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Sci-Fi NASA Space Science

Mission Could Seek Out Spock's Home Planet 173

Posted by Zonk
from the green-blooded-sticks-in-the-mud-await dept.
An anonymous reader wrote with a link to the official Planet Quest site. Planet Quest has the goal of exploring the galaxy via sophisticated instrumentation for another habitable planet. NASA's Jet Propulsion Lab is working to plan out missions for the project, and researchers are now theorizing that the instruments may be able to explore the system of 40 Eridani. Hardcore Trek fans may know 40 Eridani as the star associated with the planet Vulcan. "The SIM PlanetQuest instrument will be so accurate, it could measure the thickness of a nickel at a distance from Earth to the moon. Using a set of mathematical models based on Newton's Laws, Tanner was able to conclude that SIM would be able to definitively determine whether there is an Earth-mass planet orbiting in the habitable zone around 40 Eridani A, and could also determine its orbit. This is quite an exciting prospect, since NASA's Terrestrial Planet Finder mission, planned for launch after SIM, would not only be able to take a rudimentary 'picture' of the planet, but also could search for signatures of life such as methane and ozone."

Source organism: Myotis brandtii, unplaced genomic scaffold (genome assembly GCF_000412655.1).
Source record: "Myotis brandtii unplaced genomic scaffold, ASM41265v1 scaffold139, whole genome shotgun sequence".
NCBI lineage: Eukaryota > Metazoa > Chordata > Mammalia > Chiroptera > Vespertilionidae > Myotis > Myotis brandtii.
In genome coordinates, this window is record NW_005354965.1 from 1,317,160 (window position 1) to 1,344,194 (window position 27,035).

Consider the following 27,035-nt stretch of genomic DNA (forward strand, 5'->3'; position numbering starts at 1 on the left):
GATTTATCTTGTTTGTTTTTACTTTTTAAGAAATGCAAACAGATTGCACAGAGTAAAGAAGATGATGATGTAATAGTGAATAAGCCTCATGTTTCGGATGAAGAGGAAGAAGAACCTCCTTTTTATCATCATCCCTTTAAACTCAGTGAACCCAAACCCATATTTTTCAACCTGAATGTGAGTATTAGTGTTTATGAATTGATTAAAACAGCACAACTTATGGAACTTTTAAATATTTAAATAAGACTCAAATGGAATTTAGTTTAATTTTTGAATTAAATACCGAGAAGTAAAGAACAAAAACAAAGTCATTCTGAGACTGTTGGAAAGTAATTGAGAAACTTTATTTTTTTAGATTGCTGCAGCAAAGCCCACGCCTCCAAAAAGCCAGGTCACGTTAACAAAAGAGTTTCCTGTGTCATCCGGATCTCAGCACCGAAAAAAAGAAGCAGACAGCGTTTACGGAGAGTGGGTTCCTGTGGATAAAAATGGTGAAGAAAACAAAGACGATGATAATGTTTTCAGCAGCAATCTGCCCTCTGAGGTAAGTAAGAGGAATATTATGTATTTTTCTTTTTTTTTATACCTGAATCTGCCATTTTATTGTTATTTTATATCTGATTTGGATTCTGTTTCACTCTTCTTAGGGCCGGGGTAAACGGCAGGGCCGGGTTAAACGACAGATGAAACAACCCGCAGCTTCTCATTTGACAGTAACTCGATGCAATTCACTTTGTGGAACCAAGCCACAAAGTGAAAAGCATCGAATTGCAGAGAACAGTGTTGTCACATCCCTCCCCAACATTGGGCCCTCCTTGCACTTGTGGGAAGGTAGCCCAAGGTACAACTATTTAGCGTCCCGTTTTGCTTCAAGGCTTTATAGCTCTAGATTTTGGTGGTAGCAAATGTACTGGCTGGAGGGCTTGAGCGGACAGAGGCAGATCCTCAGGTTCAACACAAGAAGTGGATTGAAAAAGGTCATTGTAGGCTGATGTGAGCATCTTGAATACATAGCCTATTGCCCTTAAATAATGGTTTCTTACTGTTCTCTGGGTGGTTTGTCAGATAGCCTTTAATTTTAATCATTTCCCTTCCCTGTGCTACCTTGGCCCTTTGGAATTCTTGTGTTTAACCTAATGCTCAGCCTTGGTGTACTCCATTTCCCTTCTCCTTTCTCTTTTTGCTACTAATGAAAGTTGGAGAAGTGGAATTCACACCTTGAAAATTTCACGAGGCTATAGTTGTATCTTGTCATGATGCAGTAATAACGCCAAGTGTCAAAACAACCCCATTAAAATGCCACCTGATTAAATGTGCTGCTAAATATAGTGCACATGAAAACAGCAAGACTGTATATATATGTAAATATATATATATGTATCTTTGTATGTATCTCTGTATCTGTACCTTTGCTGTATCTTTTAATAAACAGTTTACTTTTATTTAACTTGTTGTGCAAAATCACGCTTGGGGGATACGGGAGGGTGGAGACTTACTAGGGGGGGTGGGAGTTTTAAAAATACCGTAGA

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Mission Could Seek Out Spock's Home Planet

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  • Wonder how long before the marketing boys start calling it that.
  • by Anonymous Coward on Friday May 11, 2007 @05:04PM (#19090971)
    fascinating...
  • by LiquidCoooled (634315) on Friday May 11, 2007 @05:06PM (#19090991) Homepage Journal
    Space. The final frontier.
    These are the voyages of the starship Doogan.
    Her five year mission, to explore strange new worlds, to seek out new life and new civilisation.
    To boldly go where no man has gone before.

    You can just picture the comm message as Scotty tells the captain they won't leave earth orbit and will have to search for spock in New Mexico.
  • by eln (21727) on Friday May 11, 2007 @05:07PM (#19090999) Homepage
    but also could search for signatures of life such as methane and ozone

    So we're only interested in flatulent life, then.
  • by creimer (824291) on Friday May 11, 2007 @05:10PM (#19091055) Homepage
    You would think that Borg technology on the other side of the galaxy would be a lot more interesting than a group of alien philosophers contemplating lint in their belly buttons. :P